The extrahepatic role of TFR2 in iron homeostasis

Laura Silvestri, Antonella Nai, Alessia Pagani, Clara Camaschella

Research output: Contribution to journalArticlepeer-review


Transferrin receptor 2 (TFR2), a protein homologous to the cell iron importer TFR1, is expressed in the liver and erythroid cells and is reported to bind diferric transferrin, although at lower affinity than TFR1. TFR2 gene is mutated in type 3 hemochromatosis, a disorder characterized by iron overload and inability to upregulate hepcidin in response to iron. Liver TFR2 is considered a sensor of diferric transferrin, possibly in a complex with hemochromatosis protein. In erythroid cells TFR2 is a partner of erythropoietin receptor (EPOR) and stabilizes the receptor on the cell surface. However, Tfr2 null mice as well as TFR2 hemochromatosis patients do not show defective erythropoiesis and tolerate repeated phlebotomy. The iron deficient Tfr2-Tmprss6 double knock out mice have higher red cells count and more severe microcytosis than the liver-specific Tfr2 and Tmprss6 double knock out mice. TFR2 in the bone marrow might be a sensor of iron deficiency that protects against excessive microcytosis in a way that involves EPOR, although the mechanisms remain to be worked out.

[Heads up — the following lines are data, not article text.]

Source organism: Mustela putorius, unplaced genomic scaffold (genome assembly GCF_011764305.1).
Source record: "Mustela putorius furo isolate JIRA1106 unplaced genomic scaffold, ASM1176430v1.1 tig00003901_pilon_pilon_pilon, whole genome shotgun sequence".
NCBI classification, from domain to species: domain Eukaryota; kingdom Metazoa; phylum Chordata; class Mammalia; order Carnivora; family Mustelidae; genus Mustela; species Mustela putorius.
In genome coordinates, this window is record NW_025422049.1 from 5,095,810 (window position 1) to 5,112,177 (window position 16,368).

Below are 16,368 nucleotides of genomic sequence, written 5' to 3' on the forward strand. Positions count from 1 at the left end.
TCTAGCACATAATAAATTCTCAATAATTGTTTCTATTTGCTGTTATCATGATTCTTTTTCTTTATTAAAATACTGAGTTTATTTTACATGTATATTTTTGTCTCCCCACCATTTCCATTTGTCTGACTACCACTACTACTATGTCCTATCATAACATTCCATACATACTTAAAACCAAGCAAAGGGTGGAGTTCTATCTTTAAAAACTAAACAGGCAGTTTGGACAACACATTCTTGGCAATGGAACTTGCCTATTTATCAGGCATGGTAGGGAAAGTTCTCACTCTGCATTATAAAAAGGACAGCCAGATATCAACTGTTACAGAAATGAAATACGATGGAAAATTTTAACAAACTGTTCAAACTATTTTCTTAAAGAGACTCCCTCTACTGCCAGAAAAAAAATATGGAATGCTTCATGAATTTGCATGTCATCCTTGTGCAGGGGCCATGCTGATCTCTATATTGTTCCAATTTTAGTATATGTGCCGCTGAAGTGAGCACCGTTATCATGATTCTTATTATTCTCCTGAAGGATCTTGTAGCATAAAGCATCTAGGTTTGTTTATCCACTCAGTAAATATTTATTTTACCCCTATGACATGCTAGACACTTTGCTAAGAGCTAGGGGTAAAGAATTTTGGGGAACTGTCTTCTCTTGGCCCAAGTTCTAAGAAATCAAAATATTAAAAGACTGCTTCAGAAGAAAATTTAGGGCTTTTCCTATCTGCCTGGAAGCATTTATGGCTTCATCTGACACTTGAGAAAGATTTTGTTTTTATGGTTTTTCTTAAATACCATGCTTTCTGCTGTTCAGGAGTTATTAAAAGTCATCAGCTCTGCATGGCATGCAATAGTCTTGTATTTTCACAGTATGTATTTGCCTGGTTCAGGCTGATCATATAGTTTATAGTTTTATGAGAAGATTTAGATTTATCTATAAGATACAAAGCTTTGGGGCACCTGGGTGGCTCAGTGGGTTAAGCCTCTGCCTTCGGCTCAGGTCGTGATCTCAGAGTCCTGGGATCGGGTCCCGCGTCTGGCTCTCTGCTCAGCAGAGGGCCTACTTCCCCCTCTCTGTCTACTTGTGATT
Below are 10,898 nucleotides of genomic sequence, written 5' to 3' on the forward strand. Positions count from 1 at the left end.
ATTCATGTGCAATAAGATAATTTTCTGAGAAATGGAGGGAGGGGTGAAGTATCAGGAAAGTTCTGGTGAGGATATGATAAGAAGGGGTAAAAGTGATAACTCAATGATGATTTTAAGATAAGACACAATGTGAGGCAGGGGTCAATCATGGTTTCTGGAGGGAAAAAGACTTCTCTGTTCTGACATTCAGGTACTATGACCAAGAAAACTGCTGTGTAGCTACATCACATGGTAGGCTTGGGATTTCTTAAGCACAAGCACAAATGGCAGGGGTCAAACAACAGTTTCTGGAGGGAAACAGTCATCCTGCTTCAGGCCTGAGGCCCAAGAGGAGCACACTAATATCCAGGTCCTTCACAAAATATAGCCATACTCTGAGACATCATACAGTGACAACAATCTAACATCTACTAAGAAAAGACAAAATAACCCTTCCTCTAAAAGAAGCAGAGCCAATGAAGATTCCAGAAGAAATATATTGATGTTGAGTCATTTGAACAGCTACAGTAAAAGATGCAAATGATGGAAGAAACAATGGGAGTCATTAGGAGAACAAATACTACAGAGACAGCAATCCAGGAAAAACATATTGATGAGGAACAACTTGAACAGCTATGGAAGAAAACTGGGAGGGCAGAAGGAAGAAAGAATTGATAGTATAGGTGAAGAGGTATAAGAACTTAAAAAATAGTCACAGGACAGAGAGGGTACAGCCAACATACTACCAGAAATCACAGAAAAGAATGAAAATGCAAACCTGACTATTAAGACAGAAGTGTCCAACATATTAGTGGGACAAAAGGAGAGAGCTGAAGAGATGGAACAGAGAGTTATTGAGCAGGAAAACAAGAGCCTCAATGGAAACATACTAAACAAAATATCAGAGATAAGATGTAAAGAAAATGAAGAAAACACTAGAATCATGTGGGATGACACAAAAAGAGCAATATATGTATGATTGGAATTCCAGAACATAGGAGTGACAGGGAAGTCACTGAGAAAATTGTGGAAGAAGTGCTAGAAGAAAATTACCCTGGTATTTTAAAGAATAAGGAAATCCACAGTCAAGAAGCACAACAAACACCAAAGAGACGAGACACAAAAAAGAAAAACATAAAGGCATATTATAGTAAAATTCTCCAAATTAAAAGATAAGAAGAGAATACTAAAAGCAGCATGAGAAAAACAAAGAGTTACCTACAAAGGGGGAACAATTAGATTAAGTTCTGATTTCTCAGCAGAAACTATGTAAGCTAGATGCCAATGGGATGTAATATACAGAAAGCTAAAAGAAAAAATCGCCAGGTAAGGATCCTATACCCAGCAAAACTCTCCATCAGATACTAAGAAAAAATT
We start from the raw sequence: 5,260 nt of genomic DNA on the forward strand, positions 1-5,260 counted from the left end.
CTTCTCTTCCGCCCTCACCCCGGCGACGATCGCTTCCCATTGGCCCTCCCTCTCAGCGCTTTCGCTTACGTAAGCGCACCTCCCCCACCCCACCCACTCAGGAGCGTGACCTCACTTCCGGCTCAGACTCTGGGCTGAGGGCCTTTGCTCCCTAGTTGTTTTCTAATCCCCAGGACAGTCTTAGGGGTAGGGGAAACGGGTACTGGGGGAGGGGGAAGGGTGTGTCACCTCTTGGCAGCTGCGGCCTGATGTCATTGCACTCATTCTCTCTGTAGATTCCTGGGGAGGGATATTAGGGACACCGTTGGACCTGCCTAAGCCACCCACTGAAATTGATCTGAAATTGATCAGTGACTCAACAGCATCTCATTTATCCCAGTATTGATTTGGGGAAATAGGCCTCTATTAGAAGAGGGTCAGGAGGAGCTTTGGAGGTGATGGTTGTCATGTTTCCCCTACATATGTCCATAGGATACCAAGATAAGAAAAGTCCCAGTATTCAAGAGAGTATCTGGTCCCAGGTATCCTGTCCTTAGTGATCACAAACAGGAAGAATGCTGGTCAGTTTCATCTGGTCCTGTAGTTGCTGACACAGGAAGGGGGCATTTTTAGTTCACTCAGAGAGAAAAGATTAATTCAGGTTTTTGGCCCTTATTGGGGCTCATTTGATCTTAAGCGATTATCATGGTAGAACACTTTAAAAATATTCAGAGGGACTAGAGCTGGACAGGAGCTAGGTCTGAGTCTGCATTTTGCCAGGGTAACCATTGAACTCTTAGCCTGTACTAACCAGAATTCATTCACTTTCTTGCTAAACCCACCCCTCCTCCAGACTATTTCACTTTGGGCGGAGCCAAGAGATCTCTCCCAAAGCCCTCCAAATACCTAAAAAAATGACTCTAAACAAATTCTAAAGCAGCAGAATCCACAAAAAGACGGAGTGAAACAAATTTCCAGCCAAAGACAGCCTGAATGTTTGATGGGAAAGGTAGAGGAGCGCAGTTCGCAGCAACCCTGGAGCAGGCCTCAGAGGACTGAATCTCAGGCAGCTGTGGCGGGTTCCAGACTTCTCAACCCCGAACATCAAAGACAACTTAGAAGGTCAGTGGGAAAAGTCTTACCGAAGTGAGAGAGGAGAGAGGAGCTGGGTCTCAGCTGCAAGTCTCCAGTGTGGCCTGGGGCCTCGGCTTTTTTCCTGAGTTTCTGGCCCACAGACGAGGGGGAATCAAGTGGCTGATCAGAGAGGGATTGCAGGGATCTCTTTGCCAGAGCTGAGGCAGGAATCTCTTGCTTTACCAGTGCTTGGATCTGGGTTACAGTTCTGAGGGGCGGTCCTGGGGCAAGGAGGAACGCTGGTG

Original languageEnglish
Article number93
JournalFrontiers in Pharmacology
Volume5 MAY
Publication statusPublished - 2014


  • Hemochromatosis
  • Hepcidin
  • iron deficiency
  • Iron metabolism
  • Transferrin
  • Transferrin receptors

ASJC Scopus subject areas

  • Pharmacology (medical)
  • Pharmacology

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